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Reach Your Daily Step Goals With These 5 Walking Routines

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Active Aging Presented by Public Health Seattle-King County

The Centers for Disease Control (CDC) recommends that adults get 150 minutes of moderate-intensity exercise every week to maintain optimal health—and walking is a wonderful way to rack up those minutes!

While many exercises require specialized equipment, memberships, or peak physical conditioning, walking is a low-impact activity that’s accessible to everyone. Walking not only increases your heart rate for aerobic activity, but it can also improve joint health and muscle strength—two key components to staying fit as you age. Mental benefits, including improved focus and boosted mood, are an added bonus.

Whether you’re walking during a focused exercise routine or combining some mileage with other activities, here are five ways to make reaching your daily step count fruitful and fun!

Mall Walking

Mall walking is a popular option for a reason. It’s the perfect way to get in your step count in relative comfort and safety. According to the Mall Walking guide (sponsored in part by the CDC Healthy Aging Research Network), mall walking can address many physical barriers to walking because it’s “free, relatively accessible, and pedestrian-friendly.” Walking inside means you don’t have to worry about the weather, so no need to bundle up or put on sunscreen! Active seniors with any movement restrictions can easily walk with aids like canes and walkers in a mall—the ground is smooth, and the paths are wide. As a bonus, malls have public restrooms and water fountains, so seniors who need easy access to facilities can take advantage of this setup. If you’d like to walk with a group, search to see if one already exists in your area! If not, consider starting your own—the guide has great tips for setting something up in your community.

Open an App!

If external motivation helps you keep on top of your exercise, try using a walking app to keep track of your movement. Sometimes seeing our progress can be the best motivation to continue moving forward! Available for your phone, tablet, or computer, these walking programs can provide simple step counters and music to accompany your stride, plus fun challenge goals and ideas for interval training through walking. MapMyWalk can track your route and mileage whether you walk indoors or outside. If you walk on treadmills or in your home, try using Walk the Distance—you can follow paths around the world as you walk, all the while discovering facts about the area and viewing incredible scenery.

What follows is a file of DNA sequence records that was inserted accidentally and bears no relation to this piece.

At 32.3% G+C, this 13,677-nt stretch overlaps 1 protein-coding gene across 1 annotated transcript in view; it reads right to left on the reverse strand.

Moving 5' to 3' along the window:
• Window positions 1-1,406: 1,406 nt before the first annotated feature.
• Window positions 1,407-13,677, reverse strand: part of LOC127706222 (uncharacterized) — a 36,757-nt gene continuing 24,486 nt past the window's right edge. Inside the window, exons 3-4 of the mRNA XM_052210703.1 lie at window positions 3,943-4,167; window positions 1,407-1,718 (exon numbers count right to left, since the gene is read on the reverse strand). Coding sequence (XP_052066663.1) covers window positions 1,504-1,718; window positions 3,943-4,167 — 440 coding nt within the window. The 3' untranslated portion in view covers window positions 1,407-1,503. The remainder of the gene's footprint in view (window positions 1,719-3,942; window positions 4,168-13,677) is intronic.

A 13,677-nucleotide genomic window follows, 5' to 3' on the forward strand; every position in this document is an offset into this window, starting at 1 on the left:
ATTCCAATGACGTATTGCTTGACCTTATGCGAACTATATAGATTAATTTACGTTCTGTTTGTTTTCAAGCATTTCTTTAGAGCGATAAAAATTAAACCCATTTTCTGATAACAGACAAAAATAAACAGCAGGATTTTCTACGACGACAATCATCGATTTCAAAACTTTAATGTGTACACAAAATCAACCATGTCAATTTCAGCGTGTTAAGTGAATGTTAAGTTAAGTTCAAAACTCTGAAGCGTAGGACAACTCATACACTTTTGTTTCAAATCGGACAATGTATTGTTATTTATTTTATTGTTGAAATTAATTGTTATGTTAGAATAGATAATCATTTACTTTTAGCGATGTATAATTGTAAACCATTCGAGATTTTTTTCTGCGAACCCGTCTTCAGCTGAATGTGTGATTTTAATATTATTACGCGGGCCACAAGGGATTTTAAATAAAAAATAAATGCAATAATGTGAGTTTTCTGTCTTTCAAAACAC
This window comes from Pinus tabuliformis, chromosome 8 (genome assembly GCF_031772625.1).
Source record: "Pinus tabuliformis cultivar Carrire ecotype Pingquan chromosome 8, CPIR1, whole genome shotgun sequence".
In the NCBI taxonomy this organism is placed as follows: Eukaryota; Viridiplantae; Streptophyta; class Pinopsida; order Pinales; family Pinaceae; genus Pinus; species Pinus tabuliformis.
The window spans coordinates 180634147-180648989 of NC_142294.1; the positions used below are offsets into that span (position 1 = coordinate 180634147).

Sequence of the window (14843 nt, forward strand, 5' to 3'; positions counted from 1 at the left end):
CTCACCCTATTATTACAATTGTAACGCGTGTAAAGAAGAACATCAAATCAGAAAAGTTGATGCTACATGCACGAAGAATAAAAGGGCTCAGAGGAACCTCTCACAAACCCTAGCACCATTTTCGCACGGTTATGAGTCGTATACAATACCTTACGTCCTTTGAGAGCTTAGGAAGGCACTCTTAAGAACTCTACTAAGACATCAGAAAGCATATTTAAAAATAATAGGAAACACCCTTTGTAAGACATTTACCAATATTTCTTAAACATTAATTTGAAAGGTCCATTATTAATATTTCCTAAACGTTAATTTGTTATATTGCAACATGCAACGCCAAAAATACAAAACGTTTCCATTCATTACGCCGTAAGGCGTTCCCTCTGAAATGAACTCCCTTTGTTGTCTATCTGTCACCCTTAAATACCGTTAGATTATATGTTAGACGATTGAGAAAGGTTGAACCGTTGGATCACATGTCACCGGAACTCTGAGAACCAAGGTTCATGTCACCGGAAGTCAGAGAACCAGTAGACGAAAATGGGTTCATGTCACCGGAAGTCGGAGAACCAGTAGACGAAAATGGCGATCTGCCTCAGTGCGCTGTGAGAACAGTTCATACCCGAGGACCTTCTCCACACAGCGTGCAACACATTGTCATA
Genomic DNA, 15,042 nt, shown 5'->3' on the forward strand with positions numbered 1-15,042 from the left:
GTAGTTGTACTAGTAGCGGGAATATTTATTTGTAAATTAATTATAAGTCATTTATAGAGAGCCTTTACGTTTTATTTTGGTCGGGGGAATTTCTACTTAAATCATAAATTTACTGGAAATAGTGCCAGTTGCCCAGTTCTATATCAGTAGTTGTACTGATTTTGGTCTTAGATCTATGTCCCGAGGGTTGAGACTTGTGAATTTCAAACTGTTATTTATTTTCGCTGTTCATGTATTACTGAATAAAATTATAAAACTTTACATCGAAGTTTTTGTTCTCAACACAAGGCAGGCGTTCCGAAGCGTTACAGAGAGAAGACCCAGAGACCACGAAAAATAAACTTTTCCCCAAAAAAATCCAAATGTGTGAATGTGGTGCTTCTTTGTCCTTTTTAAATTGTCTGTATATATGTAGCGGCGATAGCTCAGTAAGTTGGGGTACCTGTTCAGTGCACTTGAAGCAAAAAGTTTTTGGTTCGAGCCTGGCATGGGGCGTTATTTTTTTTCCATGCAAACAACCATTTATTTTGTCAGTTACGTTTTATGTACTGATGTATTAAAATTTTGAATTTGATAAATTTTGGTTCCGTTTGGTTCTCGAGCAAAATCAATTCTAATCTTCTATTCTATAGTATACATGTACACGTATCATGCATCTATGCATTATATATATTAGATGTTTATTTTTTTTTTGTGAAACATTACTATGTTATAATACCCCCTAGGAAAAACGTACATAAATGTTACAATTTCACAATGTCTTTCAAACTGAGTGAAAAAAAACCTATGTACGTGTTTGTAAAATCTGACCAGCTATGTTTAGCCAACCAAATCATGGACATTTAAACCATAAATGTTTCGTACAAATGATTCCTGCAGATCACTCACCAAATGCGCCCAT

Combine with Volunteering

Walking for exercise is an excellent way to stay healthy, but your walks don’t have to be solely focused on working up a sweat. Keep your walks interesting by combining some of your daily steps with activities that are meaningful to you, like volunteering. Sign up for volunteer opportunities that require a lot of movement, like walking dogs for those who work full-time or helping to pick up trash in city parks. (Pro tip: use a grabber pole so that you don’t have to bend over to collect the trash!) At the end of the day, you’ll feel accomplished for two reasons: You’ve met your step goal and contributed to your community. If you want to branch out beyond your neighborhood, try an app like Charity Miles; the program will donate to a charity of your choice as you meet your fitness goals.

Centralize Your Errands

Walking in modern-day America is often tricky. Many communities are spread out and don’t offer easily walkable paths and commercial districts. America Walks is one of the leading organizations working towards creating more walkable communities and offers a directory of groups in your area that are committed to encouraging walking and movement—so, check to see how you can connect with these organizations! If you don’t have an easily walkable community, you can still take advantage of the concept by centralizing your weekly errands and trying to complete as many as possible by walking. For instance, you might scope out a community nearby that has a coffee shop, grocery store, and bank all within a one-mile radius. Once a week, drive to that community, park centrally, and use the rest of your day to “run” your errands by walking!

(Photo: kali9 via gettyimages.com)

Take a Friend

One of the best ways to make walking fun is to go with a friend or two! Socializing while walking can make the time go by faster and can increase your endorphins through companionship. If you don’t have friends locally to walk with, plan instead to have a phone chat with a long-distance pal as you each walk! It’s a great way to catch up and stay healthy every week.

Try these creative ways to make walking more fun—you’ll reach your daily step count in no time!

Active Aging is presented by Public Health- Seattle & King County. Public Health- Seattle & King County recognizes the important and untold stories of innovation, service, and sacrifice by the Black community and supports efforts to improve equity and achieve social justice. We want everyone to get health insurance and access health care. Visit www.kingcounty.gov/health for health insurance, flu and COVID-19 testing locations.